After Magnus Carlsen only survived his first round Tal Memorial game against Kramnik by finding a study-like draw, Kramnik couldn’t resist the temptation to tease Kasparov a little.
Kramnik was quoted in a Chesspro report as saying (originally posted here):
After the opening I had a good position – Magnus’ trainer had clearly not done enough work. The Nimzovitsch with Qc2 is one of Kasparov’s favourite systems; clearly, they’d worked on it together, but badly. At a few points I could have forced a draw, but I didn’t want to. I could have picked up the pawn on g2, but that’s a draw, probably, and in the end we got a position that was unpleasant for him. Perhaps I needed to play more subtly, not allow him to regroup. He somehow managed to transfer the bishop to c3 when otherwise it would have been very unpleasant. After that it seemed to me that he was holding on, but something possessed him and he played e4 when he needed to play a4 and Ra3. Of course then I’d still be applying pressure, but a win would be unlikely. After something possessed him he already had a difficult position. But Magnus defended stubbornly. I probably let him escape in time trouble when I could have played stronger moves.
After the time control, on move 41, I sat down to look for a win but couldn’t find one, so I decided to make a draw. And then, unexpectedly, he started to play for a win. Complete madness! His position was worse, you had to pray for a draw by a tempo. I thought – maybe I’m wrong? But then he told me that he really was playing for a win. I probably had a win, but I relaxed, considering that after I took on c3 it was completely won and my pawns would queen. And then he began to create some sort of studies, some mate threats. He made a miraculous draw.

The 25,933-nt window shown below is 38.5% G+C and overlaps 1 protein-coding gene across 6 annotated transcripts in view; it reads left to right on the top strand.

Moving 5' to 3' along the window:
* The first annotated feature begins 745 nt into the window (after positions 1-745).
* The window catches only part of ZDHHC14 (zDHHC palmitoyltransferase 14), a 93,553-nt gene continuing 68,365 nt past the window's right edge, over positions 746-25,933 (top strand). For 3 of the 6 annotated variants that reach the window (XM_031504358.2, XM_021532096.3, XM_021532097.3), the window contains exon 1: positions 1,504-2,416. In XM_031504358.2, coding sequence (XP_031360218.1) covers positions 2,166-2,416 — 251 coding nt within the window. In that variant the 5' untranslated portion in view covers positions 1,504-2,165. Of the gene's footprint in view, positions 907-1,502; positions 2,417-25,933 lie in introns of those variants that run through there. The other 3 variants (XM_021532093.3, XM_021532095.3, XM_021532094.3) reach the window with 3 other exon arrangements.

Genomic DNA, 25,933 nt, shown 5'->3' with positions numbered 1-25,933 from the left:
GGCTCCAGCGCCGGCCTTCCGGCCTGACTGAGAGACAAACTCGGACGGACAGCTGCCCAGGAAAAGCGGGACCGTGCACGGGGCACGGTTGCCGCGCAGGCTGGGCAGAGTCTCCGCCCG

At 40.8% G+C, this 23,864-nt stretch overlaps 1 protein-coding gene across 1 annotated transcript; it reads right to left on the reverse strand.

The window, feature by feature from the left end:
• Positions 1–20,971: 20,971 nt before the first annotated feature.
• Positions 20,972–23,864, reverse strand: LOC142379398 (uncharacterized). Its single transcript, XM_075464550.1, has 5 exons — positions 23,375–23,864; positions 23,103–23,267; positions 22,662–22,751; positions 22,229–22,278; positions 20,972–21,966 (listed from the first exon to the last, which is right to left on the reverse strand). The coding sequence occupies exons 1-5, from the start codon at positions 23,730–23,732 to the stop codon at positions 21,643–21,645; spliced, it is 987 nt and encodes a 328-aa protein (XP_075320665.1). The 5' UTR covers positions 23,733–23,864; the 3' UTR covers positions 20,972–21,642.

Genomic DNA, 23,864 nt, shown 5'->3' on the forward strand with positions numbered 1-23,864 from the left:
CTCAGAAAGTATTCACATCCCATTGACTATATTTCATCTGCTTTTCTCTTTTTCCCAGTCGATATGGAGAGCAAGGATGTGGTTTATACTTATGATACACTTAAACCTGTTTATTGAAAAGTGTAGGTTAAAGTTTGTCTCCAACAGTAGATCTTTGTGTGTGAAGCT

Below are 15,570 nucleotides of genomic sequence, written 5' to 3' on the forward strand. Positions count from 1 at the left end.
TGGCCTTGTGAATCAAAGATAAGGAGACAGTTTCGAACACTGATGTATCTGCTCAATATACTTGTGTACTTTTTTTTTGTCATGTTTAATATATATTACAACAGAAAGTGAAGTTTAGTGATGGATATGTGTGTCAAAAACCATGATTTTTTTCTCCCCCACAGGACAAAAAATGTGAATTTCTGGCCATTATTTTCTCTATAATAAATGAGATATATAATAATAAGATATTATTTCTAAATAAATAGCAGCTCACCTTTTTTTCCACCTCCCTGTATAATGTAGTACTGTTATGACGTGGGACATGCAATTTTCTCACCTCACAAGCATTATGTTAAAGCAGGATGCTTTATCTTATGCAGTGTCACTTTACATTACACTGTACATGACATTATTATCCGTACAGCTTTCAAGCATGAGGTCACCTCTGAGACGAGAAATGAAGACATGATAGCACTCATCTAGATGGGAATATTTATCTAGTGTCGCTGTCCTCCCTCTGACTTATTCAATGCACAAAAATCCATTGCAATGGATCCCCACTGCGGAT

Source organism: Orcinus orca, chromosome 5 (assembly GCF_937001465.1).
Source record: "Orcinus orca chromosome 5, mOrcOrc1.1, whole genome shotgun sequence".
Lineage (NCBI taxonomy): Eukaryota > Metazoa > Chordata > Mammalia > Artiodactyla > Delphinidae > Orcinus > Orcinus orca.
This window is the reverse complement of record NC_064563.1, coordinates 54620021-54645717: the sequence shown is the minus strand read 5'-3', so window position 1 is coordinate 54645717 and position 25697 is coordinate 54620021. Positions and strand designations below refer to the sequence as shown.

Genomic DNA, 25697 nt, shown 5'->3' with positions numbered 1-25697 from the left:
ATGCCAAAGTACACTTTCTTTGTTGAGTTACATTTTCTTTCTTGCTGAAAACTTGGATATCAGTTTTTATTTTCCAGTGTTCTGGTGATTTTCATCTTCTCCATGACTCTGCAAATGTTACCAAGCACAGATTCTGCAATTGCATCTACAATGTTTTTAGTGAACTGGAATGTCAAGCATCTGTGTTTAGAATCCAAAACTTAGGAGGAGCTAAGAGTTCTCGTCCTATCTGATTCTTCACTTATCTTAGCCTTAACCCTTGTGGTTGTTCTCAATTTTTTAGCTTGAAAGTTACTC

It’s funny, but in our analysis we couldn’t immediately find a way to win, though it seems as though the position’s completely won. Starting from the 42nd move he made only moves, but the position, it seems, was holding. Though at a certain point I’d already chalked myself up a point on the score table.
This picture of Kramnik’s comments was slightly altered by Vasiliev’s report at Sports Express (originally posted here). He says Kramnik came out to talk to a group of journalists, so I don’t think there were private interviews.
Mainly it’s exactly the same wording as in the Chesspro piece with a few extra details e.g. after e4 Kramnik says:
I don’t know why he did it, perhaps he simply underestimated 34…f5. After that mistake he has a very tough position. But Magnus played excellently, and – tempo by tempo! – managed to defend and almost make a draw.
But the significant difference is that at the start of his comments Kramnik said Carlsen hadn’t done enough work on the opening, not Kasparov. In this version it was only Vasiliev who asked, after Kramnik’s assessment of the whole game, if Kramnik had been aware of Kasparov being behind Carlsen and maybe had chosen the line for that reason. Only then does Kramnik say that it’s a favourite line of Kasparov’s and that Carlsen and Kasparov must have worked on it, “but badly”. After that he left, smiling.
So in that version he’s provoked into mentioning Kasparov, and its clearly tongue-in-cheek.
One little snippet worth adding. In the Chesspro report there’s an Ivanchuk moment:
All the players were given a book, “Studies for the Practical Player”, at the opening ceremony. The next day, after Ivanchuk commented on his first round game with Anand, he turned to Mark Dvoretsky, one of the co-authors, to say he was up until the early hours reading the book! He said he really liked it and then went on to show how he refuted a Kasparyan study when he was 17 years old…